Arthritis

12 November 2012

Arthritis with depression may be deadly

People with rheumatoid arthritis have higher-than-normal rates of depression, which could increase their risk of death, according to a new study.

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People with rheumatoid arthritis have higher-than-normal rates of depression, which could increase their risk of death, according to a new study.

The researchers looked at 530 patients, average age 60, in northern California who had rheumatoid arthritis for an average of 19 years. They were assessed for depressive symptoms in 2002 or 2003 and then followed until 2009. During that time, 63 of the patients died.

Overall, depressed patients were twice as likely to die as those without depression. The risk of death among depressed men was twice that for depressed women. Men with depression were five times more likely to die than women without depression.

Even men and women who had depressive symptoms but did not have depression were more likely to die than those without any depressive symptoms, according to Patricia Katz, a professor of medicine and health policy at University of California, San Francisco, and colleagues.

Arthritis and depression

Rheumatoid arthritis, which causes pain, swelling and loss of joint function, affects about 1.3 million Americans and occurs in women twice as often as in men. It is different from age-related osteoarthritis.

The study is scheduled for presentation at the American College of Rheumatology annual meeting, in Washington, D.C.

Katz said the findings suggest that depression and depressive symptoms are a significant risk factor for death in rheumatoid arthritis patients, although it is not necessarily part of the disease process.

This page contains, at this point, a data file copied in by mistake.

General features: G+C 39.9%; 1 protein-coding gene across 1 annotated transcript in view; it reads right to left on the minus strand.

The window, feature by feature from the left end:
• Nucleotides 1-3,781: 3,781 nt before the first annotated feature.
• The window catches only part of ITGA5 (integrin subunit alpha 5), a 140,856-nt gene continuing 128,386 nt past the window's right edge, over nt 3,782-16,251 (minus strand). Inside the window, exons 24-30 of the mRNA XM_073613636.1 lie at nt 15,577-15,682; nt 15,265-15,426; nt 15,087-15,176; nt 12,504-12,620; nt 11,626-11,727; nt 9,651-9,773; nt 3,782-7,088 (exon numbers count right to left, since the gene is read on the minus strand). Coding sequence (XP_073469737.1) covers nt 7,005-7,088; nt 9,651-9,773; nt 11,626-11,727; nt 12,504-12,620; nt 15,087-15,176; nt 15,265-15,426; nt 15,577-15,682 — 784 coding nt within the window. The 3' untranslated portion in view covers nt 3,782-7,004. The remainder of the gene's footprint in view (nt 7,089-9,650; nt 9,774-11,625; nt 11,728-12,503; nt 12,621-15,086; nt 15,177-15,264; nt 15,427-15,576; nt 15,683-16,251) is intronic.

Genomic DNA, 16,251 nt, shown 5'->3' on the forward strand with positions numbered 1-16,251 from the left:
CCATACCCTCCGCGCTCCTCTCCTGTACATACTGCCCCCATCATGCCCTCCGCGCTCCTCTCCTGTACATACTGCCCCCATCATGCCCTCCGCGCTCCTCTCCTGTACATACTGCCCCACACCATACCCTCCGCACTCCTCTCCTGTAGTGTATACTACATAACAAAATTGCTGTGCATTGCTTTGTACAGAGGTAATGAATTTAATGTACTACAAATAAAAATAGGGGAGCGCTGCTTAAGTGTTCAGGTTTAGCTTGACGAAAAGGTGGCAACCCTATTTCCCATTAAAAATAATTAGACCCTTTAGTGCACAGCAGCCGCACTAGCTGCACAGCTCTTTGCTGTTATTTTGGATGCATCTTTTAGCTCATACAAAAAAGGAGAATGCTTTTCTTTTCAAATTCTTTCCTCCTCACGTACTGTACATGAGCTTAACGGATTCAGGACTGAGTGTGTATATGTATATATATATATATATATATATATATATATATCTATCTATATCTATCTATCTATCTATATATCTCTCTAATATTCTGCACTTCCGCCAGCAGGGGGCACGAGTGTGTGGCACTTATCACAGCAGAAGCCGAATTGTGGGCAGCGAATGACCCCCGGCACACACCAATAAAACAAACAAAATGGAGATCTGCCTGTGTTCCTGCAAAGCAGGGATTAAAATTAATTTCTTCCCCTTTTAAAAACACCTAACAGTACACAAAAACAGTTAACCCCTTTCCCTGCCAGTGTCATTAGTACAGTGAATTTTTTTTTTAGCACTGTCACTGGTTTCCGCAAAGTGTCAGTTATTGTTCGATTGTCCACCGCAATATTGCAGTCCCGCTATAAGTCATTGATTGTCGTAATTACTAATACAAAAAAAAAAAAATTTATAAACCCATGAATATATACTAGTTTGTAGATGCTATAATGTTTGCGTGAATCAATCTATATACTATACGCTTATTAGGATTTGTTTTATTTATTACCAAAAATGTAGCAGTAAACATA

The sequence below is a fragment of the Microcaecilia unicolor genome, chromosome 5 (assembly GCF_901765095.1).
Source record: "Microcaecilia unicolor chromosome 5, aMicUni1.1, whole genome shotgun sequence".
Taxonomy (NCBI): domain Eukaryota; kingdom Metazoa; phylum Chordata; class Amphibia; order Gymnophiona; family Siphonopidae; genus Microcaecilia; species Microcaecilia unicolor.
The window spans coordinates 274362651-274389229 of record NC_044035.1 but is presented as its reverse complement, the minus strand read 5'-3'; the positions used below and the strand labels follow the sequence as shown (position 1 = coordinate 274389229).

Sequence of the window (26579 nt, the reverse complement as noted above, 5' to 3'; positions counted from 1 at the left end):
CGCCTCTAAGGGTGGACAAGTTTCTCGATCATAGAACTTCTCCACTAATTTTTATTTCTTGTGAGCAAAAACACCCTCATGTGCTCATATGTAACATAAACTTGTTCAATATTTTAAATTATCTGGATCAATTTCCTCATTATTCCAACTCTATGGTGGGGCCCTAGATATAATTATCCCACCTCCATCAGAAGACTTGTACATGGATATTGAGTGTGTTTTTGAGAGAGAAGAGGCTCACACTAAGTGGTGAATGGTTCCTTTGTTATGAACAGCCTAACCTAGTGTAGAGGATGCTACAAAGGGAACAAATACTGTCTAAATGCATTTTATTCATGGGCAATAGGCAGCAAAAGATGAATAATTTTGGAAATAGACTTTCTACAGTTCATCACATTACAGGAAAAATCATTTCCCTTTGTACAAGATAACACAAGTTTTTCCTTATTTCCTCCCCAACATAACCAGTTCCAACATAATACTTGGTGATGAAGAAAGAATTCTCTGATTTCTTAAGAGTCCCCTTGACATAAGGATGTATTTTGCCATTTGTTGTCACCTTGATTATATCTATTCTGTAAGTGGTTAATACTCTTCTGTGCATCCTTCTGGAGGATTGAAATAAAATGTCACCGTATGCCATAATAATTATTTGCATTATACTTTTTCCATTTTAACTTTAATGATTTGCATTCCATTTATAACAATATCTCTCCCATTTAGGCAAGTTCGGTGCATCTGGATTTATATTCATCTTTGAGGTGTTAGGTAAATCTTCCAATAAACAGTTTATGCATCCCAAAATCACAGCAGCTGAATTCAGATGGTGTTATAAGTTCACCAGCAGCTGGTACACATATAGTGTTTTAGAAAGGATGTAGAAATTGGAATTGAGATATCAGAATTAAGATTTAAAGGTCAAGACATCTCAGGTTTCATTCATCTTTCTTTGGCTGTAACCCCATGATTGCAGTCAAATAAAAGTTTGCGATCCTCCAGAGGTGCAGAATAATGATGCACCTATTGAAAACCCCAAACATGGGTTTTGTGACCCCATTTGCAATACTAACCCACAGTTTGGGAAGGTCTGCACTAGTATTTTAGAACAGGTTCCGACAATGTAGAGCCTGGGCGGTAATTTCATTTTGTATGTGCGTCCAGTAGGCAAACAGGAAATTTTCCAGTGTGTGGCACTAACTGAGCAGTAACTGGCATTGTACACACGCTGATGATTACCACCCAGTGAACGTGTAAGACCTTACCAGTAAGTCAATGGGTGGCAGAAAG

"Patients need to be made aware that depression is something to pay attention to in [rheumatoid arthritis], and they need to tell their physician about it. Rheumatologists and other health care providers need to be aware of the problem of depression in the clinical setting," Katz concluded.

Data and conclusions presented at medical meetings are typically considered preliminary until published in a peer-reviewed medical journal.

And while the study found an association between depressed rheumatoid arthritis patients and risk of death, it did not prove a causal relationship.

Read more:
Living with arthritis

More information

The U.S. National Institute of Arthritis and Musculoskeletal and Skin Diseases has more about rheumatoid arthritis.


(Copyright © 2012 HealthDay. All rights reserved.)

 

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Professor Asgar Ali Kalla completed his MBChB (Bachelor of Medicine and Bachelor of Surgery) degree in 1975 at the University of Cape Town and his FRCP in 2003 in London. Professor Ali Kalla is the Isaac Albow Chair of Rheumatology at the University of Cape Town and also the Head of Division of Rheumatology at Groote Schuur Hospital. He has participated in a number of clinical trials for rheumatology and is active in community outreach. Prof Ali Kalla is an expert in Arthritis for Health24.

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